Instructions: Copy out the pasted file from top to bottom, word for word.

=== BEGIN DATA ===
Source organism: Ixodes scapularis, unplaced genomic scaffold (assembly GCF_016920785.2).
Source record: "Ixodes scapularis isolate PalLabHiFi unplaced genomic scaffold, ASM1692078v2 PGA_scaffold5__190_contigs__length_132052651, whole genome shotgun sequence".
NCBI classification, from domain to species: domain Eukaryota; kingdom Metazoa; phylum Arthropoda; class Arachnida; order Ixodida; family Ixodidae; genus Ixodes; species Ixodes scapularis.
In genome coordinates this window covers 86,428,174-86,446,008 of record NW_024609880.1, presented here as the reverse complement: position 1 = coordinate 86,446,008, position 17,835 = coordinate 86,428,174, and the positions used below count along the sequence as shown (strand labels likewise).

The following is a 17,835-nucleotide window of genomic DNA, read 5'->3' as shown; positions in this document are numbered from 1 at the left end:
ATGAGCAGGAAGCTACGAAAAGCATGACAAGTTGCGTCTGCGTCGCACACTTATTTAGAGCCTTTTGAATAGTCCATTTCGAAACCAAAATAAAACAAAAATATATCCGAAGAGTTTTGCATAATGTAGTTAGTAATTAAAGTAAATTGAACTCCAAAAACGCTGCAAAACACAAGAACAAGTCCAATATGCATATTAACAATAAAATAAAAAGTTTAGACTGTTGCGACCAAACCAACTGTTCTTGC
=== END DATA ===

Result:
Source organism: Ixodes scapularis, unplaced genomic scaffold (assembly GCF_016920785.2).
Source record: "Ixodes scapularis isolate PalLabHiFi unplaced genomic scaffold, ASM1692078v2 PGA_scaffold5__190_contigs__length_132052651, whole genome shotgun sequence".
NCBI classification, from domain to species: domain Eukaryota; kingdom Metazoa; phylum Arthropoda; class Arachnida; order Ixodida; family Ixodidae; genus Ixodes; species Ixodes scapularis.
In genome coordinates this window covers 86,428,174-86,446,008 of record NW_024609880.1, presented here as the reverse complement: position 1 = coordinate 86,446,008, position 17,835 = coordinate 86,428,174, and the positions used below count along the sequence as shown (strand labels likewise).

The following is a 17,835-nucleotide window of genomic DNA, read 5'->3' as shown; positions in this document are numbered from 1 at the left end:
ATGAGCAGGAAGCTACGAAAAGCATGACAAGTTGCGTCTGCGTCGCACACTTATTTAGAGCCTTTTGAATAGTCCATTTCGAAACCAAAATAAAACAAAAATATATCCGAAGAGTTTTGCATAATGTAGTTAGTAATTAAAGTAAATTGAACTCCAAAAACGCTGCAAAACACAAGAACAAGTCCAATATGCATATTAACAATAAAATAAAAAGTTTAGACTGTTGCGACCAAACCAACTGTTCTTGC